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Messages - tomsawyer

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All Grain Brewing / Re: More about water
« on: January 30, 2011, 01:00:07 PM »
I'm surprised the Britta knocked out so much calcium bicarbonate (hardness and alkalinity)  and so selectively (leaving other cations and anions untouched).  Is it simply filtering out a bit of insoluble CaCO3?

I'm sure it does remove chlorine (Cl2), you probably wouldn't see this in the chloride level since its at low residual levels.

Yeast and Fermentation / Re: how long on stir plate
« on: January 30, 2011, 12:29:39 PM »
If you're looking for more concrete answers...

I'd say 3 days for a 1.040 starter wort gravity to ferment out completely,
then minimum of 48 hours at 33F to chill and drop out the yeast before decanting and pitching.

It puzzles me why people say "a day or two" for yeast starters before brew day.  That doesn't jive with my experience.

Me thinks they don't chill and decant (what I actually do most of the time) OR they don't really have much experience doing such.

Purely my opinion.  Take it for what it is worth.

hen you consider that most of the cell growth occurs early in the cycle, I think its not a big deal if you don't let the yeast ferment out all the sugar in the starter.  Does seem like a lot of people pitch the whole starter, without decanting.  and pitching a starter at full krausen also seems to have a bit of an advantage although all the regular methods seem to work fine.  So I don't think the advice is indicative of someone not knowing what they're doing, they're just doing it a bit differently.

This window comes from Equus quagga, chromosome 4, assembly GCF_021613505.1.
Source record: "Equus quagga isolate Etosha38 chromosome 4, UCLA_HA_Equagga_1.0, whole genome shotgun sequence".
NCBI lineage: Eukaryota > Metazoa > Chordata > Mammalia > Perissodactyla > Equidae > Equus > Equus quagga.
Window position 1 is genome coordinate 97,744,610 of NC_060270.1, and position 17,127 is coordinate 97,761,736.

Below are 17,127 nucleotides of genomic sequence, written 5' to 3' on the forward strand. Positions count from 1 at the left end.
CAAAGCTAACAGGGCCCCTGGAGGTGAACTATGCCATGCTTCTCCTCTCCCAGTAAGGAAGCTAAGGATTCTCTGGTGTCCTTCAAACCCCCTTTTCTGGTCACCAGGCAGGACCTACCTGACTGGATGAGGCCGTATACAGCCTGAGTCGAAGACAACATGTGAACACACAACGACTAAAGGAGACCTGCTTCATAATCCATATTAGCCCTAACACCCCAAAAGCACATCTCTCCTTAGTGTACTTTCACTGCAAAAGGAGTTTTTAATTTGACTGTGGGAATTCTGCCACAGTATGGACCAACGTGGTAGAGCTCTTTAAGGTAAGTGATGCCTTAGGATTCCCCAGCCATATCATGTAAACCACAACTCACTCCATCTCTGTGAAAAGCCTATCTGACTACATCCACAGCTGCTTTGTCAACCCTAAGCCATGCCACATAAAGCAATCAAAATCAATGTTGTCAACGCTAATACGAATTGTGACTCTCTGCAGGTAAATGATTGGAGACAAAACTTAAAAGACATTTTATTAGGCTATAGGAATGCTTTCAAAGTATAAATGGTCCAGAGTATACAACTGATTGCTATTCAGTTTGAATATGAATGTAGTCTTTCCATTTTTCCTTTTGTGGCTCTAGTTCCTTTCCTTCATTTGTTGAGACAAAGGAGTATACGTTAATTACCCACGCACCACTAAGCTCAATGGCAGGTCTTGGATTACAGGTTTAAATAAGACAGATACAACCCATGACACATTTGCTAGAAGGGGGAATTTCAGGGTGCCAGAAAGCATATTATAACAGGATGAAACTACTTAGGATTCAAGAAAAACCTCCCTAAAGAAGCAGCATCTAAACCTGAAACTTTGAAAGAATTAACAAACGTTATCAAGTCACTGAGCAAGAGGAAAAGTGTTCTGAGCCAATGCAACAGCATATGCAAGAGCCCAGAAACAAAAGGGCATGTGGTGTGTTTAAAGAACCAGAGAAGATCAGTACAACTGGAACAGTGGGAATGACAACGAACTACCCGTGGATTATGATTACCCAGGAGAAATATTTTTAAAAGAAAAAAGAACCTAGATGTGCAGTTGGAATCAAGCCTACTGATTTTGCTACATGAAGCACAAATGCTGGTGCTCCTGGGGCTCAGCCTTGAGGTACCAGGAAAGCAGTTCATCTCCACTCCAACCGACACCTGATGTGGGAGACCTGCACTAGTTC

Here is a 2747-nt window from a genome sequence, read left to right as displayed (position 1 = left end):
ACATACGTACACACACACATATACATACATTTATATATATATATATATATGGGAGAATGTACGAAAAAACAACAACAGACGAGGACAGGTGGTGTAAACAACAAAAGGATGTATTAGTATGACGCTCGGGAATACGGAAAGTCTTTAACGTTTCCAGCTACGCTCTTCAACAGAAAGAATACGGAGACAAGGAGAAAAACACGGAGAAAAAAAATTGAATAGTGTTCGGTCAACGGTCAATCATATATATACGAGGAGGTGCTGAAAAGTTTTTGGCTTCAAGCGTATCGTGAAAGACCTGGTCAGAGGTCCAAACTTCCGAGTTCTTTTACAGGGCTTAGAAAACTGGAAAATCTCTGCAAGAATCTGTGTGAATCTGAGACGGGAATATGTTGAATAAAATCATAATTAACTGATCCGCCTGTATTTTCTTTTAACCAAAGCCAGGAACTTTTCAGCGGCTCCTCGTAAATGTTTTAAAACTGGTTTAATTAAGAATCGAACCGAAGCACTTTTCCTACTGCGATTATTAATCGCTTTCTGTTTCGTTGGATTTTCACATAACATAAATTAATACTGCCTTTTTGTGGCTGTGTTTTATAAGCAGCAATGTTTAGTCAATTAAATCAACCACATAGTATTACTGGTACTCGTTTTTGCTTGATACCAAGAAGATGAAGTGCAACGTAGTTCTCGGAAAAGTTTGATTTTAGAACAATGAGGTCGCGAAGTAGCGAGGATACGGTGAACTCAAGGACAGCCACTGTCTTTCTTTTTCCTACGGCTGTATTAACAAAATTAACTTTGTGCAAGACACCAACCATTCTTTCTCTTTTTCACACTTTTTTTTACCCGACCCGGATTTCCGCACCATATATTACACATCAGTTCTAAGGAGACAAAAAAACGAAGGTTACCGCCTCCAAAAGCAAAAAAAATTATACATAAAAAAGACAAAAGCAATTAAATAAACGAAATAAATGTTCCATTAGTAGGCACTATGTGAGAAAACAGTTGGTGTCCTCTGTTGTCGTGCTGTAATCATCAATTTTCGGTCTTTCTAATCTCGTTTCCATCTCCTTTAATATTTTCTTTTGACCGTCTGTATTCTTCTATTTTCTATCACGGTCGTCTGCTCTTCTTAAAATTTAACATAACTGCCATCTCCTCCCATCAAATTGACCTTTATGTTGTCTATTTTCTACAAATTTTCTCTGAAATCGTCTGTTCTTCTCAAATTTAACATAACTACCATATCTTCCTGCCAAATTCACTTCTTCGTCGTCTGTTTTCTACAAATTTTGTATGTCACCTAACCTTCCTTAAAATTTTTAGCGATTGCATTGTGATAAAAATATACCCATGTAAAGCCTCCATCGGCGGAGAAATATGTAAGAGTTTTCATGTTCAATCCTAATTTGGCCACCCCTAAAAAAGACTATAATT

DZ while every time you open a fermentor/starter to the open air does increase the chance of contamination, its not a high likelihood event to begin with.  So I think you'll be fine with stepping up as you are doing.  Try and do your transfers quickly and in an area without a lot of drafts, this will minimize the amount of dust floating around in the air.

All Grain Brewing / Re: Modified batch sparge?
« on: January 29, 2011, 01:19:26 PM »
I can't really say this method is any faster than a single sparge.  About the best thing you get is the ability to do a step mash or mashout without adding another step.  I know the sparge should give better efficiency too, but I tend to get a little less than theoretical efficiency numbers so the difference was really minor.  I'd say this method would avoid potential extraction of undesirable compounds but I can't say I've ever experienced that so its more of a theoretical benefit.